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  4. Parm

    Parm Oh how I’ve missed my play pen this year

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    I don’t know from memory but I can find out from the team and let you know
     
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  5. Screwdriver

    Screwdriver Member

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    No I think what I am saying is I am going to have to give up on Sketchup but after so many years, it will make unlearning it and learning Fusion instead a bit more tricky.

    That sort of video is fantastically useful as an aid to learning. Thanks! I am reassured that at least when you get the hang of it it should be just as quick as Sketchup and the models infinitely more useable.
     
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  6. ukracer Forum Supporter

    Its actually way more useful to a raw beginner than a video done by a youtuber thats done loads of tutorials and assumes a great deal without realising it.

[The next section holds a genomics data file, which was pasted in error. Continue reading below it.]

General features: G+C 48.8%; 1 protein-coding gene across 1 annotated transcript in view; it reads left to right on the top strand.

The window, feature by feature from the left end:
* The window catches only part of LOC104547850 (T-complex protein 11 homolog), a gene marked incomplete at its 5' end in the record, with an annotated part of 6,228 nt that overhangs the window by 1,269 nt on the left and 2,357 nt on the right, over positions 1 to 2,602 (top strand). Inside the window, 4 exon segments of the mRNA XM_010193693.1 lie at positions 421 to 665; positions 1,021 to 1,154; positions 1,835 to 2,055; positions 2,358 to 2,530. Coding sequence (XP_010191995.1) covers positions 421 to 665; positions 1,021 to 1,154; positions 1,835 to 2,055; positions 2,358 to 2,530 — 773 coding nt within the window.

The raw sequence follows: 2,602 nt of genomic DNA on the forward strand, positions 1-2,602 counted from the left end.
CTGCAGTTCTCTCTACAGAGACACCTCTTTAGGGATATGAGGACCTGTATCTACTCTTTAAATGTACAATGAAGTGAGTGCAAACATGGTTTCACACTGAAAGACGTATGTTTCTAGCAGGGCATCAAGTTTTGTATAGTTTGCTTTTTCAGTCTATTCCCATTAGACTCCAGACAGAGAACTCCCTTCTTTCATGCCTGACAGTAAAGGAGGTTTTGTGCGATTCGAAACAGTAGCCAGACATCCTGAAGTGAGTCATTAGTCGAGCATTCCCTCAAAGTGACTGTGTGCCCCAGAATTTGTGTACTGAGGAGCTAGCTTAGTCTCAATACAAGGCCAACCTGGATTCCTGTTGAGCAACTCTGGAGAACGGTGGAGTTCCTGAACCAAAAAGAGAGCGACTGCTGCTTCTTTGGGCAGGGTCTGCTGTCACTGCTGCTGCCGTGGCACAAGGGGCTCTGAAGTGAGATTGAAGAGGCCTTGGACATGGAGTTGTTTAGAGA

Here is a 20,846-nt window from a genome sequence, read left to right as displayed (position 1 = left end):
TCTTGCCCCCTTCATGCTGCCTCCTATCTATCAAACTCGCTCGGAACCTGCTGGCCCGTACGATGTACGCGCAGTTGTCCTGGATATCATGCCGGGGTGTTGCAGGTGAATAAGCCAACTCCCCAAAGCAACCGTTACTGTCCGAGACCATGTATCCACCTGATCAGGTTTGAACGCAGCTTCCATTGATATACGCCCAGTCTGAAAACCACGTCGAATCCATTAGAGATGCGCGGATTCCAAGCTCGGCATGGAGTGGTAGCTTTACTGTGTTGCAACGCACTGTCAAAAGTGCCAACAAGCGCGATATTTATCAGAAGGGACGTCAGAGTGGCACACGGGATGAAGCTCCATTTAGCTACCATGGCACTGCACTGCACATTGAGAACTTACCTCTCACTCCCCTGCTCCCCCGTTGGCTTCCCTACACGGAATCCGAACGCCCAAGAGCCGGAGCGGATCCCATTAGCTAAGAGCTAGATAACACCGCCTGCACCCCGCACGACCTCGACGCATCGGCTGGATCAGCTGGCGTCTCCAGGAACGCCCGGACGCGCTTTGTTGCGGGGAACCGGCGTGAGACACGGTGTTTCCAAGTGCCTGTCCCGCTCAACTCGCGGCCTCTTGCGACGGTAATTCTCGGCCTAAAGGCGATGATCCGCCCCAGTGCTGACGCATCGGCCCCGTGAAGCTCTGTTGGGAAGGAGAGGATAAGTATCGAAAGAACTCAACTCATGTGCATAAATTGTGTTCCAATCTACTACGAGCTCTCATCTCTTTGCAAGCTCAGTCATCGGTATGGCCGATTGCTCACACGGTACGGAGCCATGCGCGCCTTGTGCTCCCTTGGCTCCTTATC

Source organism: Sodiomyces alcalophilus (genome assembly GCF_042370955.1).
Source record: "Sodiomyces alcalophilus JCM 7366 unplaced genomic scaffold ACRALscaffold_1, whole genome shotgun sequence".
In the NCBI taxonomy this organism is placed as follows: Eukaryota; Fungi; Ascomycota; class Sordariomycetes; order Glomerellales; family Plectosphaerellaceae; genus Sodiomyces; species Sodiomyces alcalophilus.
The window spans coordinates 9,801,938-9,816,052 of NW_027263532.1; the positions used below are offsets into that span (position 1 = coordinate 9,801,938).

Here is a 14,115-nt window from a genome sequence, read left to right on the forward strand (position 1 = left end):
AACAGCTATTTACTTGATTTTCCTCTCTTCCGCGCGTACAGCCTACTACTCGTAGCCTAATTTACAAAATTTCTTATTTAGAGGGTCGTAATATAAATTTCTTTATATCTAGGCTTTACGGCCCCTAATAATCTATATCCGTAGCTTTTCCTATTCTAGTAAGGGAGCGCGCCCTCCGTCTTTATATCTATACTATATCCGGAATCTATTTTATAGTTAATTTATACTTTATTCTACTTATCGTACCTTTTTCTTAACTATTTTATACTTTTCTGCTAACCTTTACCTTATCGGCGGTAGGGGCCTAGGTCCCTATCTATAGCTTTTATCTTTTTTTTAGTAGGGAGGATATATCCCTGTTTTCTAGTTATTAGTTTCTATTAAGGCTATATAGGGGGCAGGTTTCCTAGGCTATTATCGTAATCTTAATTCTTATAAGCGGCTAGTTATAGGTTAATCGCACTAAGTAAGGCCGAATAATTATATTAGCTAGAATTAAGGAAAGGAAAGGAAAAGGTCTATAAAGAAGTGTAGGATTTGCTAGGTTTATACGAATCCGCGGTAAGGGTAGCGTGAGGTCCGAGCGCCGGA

I have got the old kindle out so I can watch videos in bed. Although I have videos on my phone and headphones its hard to watch menus etc. I get a lot of time as my wife goes around 10.30 and there is no point me going to sleep before 2 am as she needs assisting to commode 3 times by then. If I stop up I eat and have a beer. If I sleep I get woken and get ratty so I might as well do some learning. :)
     
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  7. Screwdriver